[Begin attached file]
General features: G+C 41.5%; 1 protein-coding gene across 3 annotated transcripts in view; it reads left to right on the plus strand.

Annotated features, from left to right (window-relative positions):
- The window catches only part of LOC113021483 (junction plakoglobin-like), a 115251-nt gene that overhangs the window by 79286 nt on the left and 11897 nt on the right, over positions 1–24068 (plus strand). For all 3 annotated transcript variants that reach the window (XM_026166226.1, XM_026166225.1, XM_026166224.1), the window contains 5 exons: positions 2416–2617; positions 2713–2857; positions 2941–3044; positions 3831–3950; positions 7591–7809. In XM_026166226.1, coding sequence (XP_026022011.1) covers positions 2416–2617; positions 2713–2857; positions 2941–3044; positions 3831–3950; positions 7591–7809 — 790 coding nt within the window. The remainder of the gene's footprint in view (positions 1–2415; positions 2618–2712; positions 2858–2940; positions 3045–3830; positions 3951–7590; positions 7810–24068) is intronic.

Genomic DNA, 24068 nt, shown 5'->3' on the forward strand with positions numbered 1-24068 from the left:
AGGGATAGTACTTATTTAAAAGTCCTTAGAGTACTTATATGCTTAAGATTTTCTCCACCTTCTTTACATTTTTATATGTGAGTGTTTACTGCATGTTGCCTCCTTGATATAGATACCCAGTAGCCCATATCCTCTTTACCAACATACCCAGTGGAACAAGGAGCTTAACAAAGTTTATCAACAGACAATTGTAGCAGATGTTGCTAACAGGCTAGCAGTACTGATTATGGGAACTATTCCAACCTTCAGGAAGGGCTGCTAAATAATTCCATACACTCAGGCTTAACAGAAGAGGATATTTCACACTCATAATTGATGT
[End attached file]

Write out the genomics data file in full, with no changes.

General features: G+C 41.5%; 1 protein-coding gene across 3 annotated transcripts in view; it reads left to right on the plus strand.

Annotated features, from left to right (window-relative positions):
- The window catches only part of LOC113021483 (junction plakoglobin-like), a 115251-nt gene that overhangs the window by 79286 nt on the left and 11897 nt on the right, over positions 1–24068 (plus strand). For all 3 annotated transcript variants that reach the window (XM_026166226.1, XM_026166225.1, XM_026166224.1), the window contains 5 exons: positions 2416–2617; positions 2713–2857; positions 2941–3044; positions 3831–3950; positions 7591–7809. In XM_026166226.1, coding sequence (XP_026022011.1) covers positions 2416–2617; positions 2713–2857; positions 2941–3044; positions 3831–3950; positions 7591–7809 — 790 coding nt within the window. The remainder of the gene's footprint in view (positions 1–2415; positions 2618–2712; positions 2858–2940; positions 3045–3830; positions 3951–7590; positions 7810–24068) is intronic.

Genomic DNA, 24068 nt, shown 5'->3' on the forward strand with positions numbered 1-24068 from the left:
AGGGATAGTACTTATTTAAAAGTCCTTAGAGTACTTATATGCTTAAGATTTTCTCCACCTTCTTTACATTTTTATATGTGAGTGTTTACTGCATGTTGCCTCCTTGATATAGATACCCAGTAGCCCATATCCTCTTTACCAACATACCCAGTGGAACAAGGAGCTTAACAAAGTTTATCAACAGACAATTGTAGCAGATGTTGCTAACAGGCTAGCAGTACTGATTATGGGAACTATTCCAACCTTCAGGAAGGGCTGCTAAATAATTCCATACACTCAGGCTTAACAGAAGAGGATATTTCACACTCATAATTGATGT